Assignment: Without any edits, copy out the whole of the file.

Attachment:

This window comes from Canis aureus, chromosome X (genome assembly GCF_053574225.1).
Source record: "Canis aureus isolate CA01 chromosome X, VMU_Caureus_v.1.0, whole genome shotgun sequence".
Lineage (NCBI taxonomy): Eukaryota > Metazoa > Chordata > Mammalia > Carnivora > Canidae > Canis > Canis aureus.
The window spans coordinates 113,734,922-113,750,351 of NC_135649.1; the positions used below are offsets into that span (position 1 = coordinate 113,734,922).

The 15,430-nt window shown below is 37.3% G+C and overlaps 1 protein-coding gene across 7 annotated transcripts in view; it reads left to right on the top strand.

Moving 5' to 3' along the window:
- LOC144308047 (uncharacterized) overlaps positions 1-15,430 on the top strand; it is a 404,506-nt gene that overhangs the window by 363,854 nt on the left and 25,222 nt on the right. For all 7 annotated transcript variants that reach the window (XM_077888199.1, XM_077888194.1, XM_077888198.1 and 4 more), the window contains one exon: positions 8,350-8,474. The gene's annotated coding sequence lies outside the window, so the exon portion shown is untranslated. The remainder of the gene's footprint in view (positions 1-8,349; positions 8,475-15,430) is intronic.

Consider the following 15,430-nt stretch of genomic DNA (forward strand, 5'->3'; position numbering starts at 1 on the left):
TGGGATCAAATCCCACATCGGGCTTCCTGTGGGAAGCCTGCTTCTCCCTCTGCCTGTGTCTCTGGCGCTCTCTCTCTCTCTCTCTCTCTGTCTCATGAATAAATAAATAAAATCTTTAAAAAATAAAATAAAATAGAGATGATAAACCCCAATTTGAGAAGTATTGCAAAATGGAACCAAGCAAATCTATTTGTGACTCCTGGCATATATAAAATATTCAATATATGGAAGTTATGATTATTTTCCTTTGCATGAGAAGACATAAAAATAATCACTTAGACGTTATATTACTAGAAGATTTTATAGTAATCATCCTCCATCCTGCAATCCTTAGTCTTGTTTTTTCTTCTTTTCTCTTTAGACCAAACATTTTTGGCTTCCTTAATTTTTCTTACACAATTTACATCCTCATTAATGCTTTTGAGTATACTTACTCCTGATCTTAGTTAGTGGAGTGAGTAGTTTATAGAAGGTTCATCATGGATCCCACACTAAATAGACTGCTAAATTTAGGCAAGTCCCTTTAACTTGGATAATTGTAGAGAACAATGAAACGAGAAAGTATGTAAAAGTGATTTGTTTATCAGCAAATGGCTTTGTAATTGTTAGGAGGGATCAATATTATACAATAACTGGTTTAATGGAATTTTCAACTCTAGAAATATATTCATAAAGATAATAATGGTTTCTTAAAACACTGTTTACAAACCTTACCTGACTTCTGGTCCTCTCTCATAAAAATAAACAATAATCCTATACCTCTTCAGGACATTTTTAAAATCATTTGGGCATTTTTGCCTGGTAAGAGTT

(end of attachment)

This window comes from Canis aureus, chromosome X (genome assembly GCF_053574225.1).
Source record: "Canis aureus isolate CA01 chromosome X, VMU_Caureus_v.1.0, whole genome shotgun sequence".
Lineage (NCBI taxonomy): Eukaryota > Metazoa > Chordata > Mammalia > Carnivora > Canidae > Canis > Canis aureus.
The window spans coordinates 113,734,922-113,750,351 of NC_135649.1; the positions used below are offsets into that span (position 1 = coordinate 113,734,922).

The 15,430-nt window shown below is 37.3% G+C and overlaps 1 protein-coding gene across 7 annotated transcripts in view; it reads left to right on the top strand.

Moving 5' to 3' along the window:
- LOC144308047 (uncharacterized) overlaps positions 1-15,430 on the top strand; it is a 404,506-nt gene that overhangs the window by 363,854 nt on the left and 25,222 nt on the right. For all 7 annotated transcript variants that reach the window (XM_077888199.1, XM_077888194.1, XM_077888198.1 and 4 more), the window contains one exon: positions 8,350-8,474. The gene's annotated coding sequence lies outside the window, so the exon portion shown is untranslated. The remainder of the gene's footprint in view (positions 1-8,349; positions 8,475-15,430) is intronic.

Consider the following 15,430-nt stretch of genomic DNA (forward strand, 5'->3'; position numbering starts at 1 on the left):
TGGGATCAAATCCCACATCGGGCTTCCTGTGGGAAGCCTGCTTCTCCCTCTGCCTGTGTCTCTGGCGCTCTCTCTCTCTCTCTCTCTCTGTCTCATGAATAAATAAATAAAATCTTTAAAAAATAAAATAAAATAGAGATGATAAACCCCAATTTGAGAAGTATTGCAAAATGGAACCAAGCAAATCTATTTGTGACTCCTGGCATATATAAAATATTCAATATATGGAAGTTATGATTATTTTCCTTTGCATGAGAAGACATAAAAATAATCACTTAGACGTTATATTACTAGAAGATTTTATAGTAATCATCCTCCATCCTGCAATCCTTAGTCTTGTTTTTTCTTCTTTTCTCTTTAGACCAAACATTTTTGGCTTCCTTAATTTTTCTTACACAATTTACATCCTCATTAATGCTTTTGAGTATACTTACTCCTGATCTTAGTTAGTGGAGTGAGTAGTTTATAGAAGGTTCATCATGGATCCCACACTAAATAGACTGCTAAATTTAGGCAAGTCCCTTTAACTTGGATAATTGTAGAGAACAATGAAACGAGAAAGTATGTAAAAGTGATTTGTTTATCAGCAAATGGCTTTGTAATTGTTAGGAGGGATCAATATTATACAATAACTGGTTTAATGGAATTTTCAACTCTAGAAATATATTCATAAAGATAATAATGGTTTCTTAAAACACTGTTTACAAACCTTACCTGACTTCTGGTCCTCTCTCATAAAAATAAACAATAATCCTATACCTCTTCAGGACATTTTTAAAATCATTTGGGCATTTTTGCCTGGTAAGAGTT